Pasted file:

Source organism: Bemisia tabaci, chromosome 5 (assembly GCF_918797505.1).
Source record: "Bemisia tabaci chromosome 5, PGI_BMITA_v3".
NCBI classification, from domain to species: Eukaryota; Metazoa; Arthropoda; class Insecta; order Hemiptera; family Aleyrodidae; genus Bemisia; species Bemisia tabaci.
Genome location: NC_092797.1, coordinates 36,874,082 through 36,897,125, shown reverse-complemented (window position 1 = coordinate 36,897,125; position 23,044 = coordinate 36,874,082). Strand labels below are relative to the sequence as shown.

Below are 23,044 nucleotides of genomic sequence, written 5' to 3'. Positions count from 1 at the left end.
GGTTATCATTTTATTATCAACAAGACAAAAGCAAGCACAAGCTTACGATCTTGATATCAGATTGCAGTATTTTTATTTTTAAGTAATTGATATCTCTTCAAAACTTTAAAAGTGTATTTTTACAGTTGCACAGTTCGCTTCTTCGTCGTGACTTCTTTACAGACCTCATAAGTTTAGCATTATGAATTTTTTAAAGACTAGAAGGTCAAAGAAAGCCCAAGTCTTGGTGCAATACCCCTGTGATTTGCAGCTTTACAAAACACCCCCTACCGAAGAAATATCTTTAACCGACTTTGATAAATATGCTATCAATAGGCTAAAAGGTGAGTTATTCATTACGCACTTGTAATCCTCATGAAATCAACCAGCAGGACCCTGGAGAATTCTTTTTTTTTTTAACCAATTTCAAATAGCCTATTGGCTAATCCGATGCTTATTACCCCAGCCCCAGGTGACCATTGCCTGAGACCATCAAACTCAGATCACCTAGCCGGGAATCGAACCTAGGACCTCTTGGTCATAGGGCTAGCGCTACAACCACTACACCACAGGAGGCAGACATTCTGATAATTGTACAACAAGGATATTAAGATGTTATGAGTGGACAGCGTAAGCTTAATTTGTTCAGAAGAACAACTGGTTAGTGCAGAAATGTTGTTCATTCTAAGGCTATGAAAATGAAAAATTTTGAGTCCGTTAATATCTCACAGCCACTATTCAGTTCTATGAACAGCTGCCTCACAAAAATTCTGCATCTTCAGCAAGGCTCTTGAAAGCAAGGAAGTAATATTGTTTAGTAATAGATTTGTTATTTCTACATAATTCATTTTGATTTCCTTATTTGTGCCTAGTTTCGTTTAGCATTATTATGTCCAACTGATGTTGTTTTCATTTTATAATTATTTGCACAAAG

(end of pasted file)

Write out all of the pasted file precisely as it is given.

Source organism: Bemisia tabaci, chromosome 5 (assembly GCF_918797505.1).
Source record: "Bemisia tabaci chromosome 5, PGI_BMITA_v3".
NCBI classification, from domain to species: Eukaryota; Metazoa; Arthropoda; class Insecta; order Hemiptera; family Aleyrodidae; genus Bemisia; species Bemisia tabaci.
Genome location: NC_092797.1, coordinates 36,874,082 through 36,897,125, shown reverse-complemented (window position 1 = coordinate 36,897,125; position 23,044 = coordinate 36,874,082). Strand labels below are relative to the sequence as shown.

Below are 23,044 nucleotides of genomic sequence, written 5' to 3'. Positions count from 1 at the left end.
GGTTATCATTTTATTATCAACAAGACAAAAGCAAGCACAAGCTTACGATCTTGATATCAGATTGCAGTATTTTTATTTTTAAGTAATTGATATCTCTTCAAAACTTTAAAAGTGTATTTTTACAGTTGCACAGTTCGCTTCTTCGTCGTGACTTCTTTACAGACCTCATAAGTTTAGCATTATGAATTTTTTAAAGACTAGAAGGTCAAAGAAAGCCCAAGTCTTGGTGCAATACCCCTGTGATTTGCAGCTTTACAAAACACCCCCTACCGAAGAAATATCTTTAACCGACTTTGATAAATATGCTATCAATAGGCTAAAAGGTGAGTTATTCATTACGCACTTGTAATCCTCATGAAATCAACCAGCAGGACCCTGGAGAATTCTTTTTTTTTTTAACCAATTTCAAATAGCCTATTGGCTAATCCGATGCTTATTACCCCAGCCCCAGGTGACCATTGCCTGAGACCATCAAACTCAGATCACCTAGCCGGGAATCGAACCTAGGACCTCTTGGTCATAGGGCTAGCGCTACAACCACTACACCACAGGAGGCAGACATTCTGATAATTGTACAACAAGGATATTAAGATGTTATGAGTGGACAGCGTAAGCTTAATTTGTTCAGAAGAACAACTGGTTAGTGCAGAAATGTTGTTCATTCTAAGGCTATGAAAATGAAAAATTTTGAGTCCGTTAATATCTCACAGCCACTATTCAGTTCTATGAACAGCTGCCTCACAAAAATTCTGCATCTTCAGCAAGGCTCTTGAAAGCAAGGAAGTAATATTGTTTAGTAATAGATTTGTTATTTCTACATAATTCATTTTGATTTCCTTATTTGTGCCTAGTTTCGTTTAGCATTATTATGTCCAACTGATGTTGTTTTCATTTTATAATTATTTGCACAAAG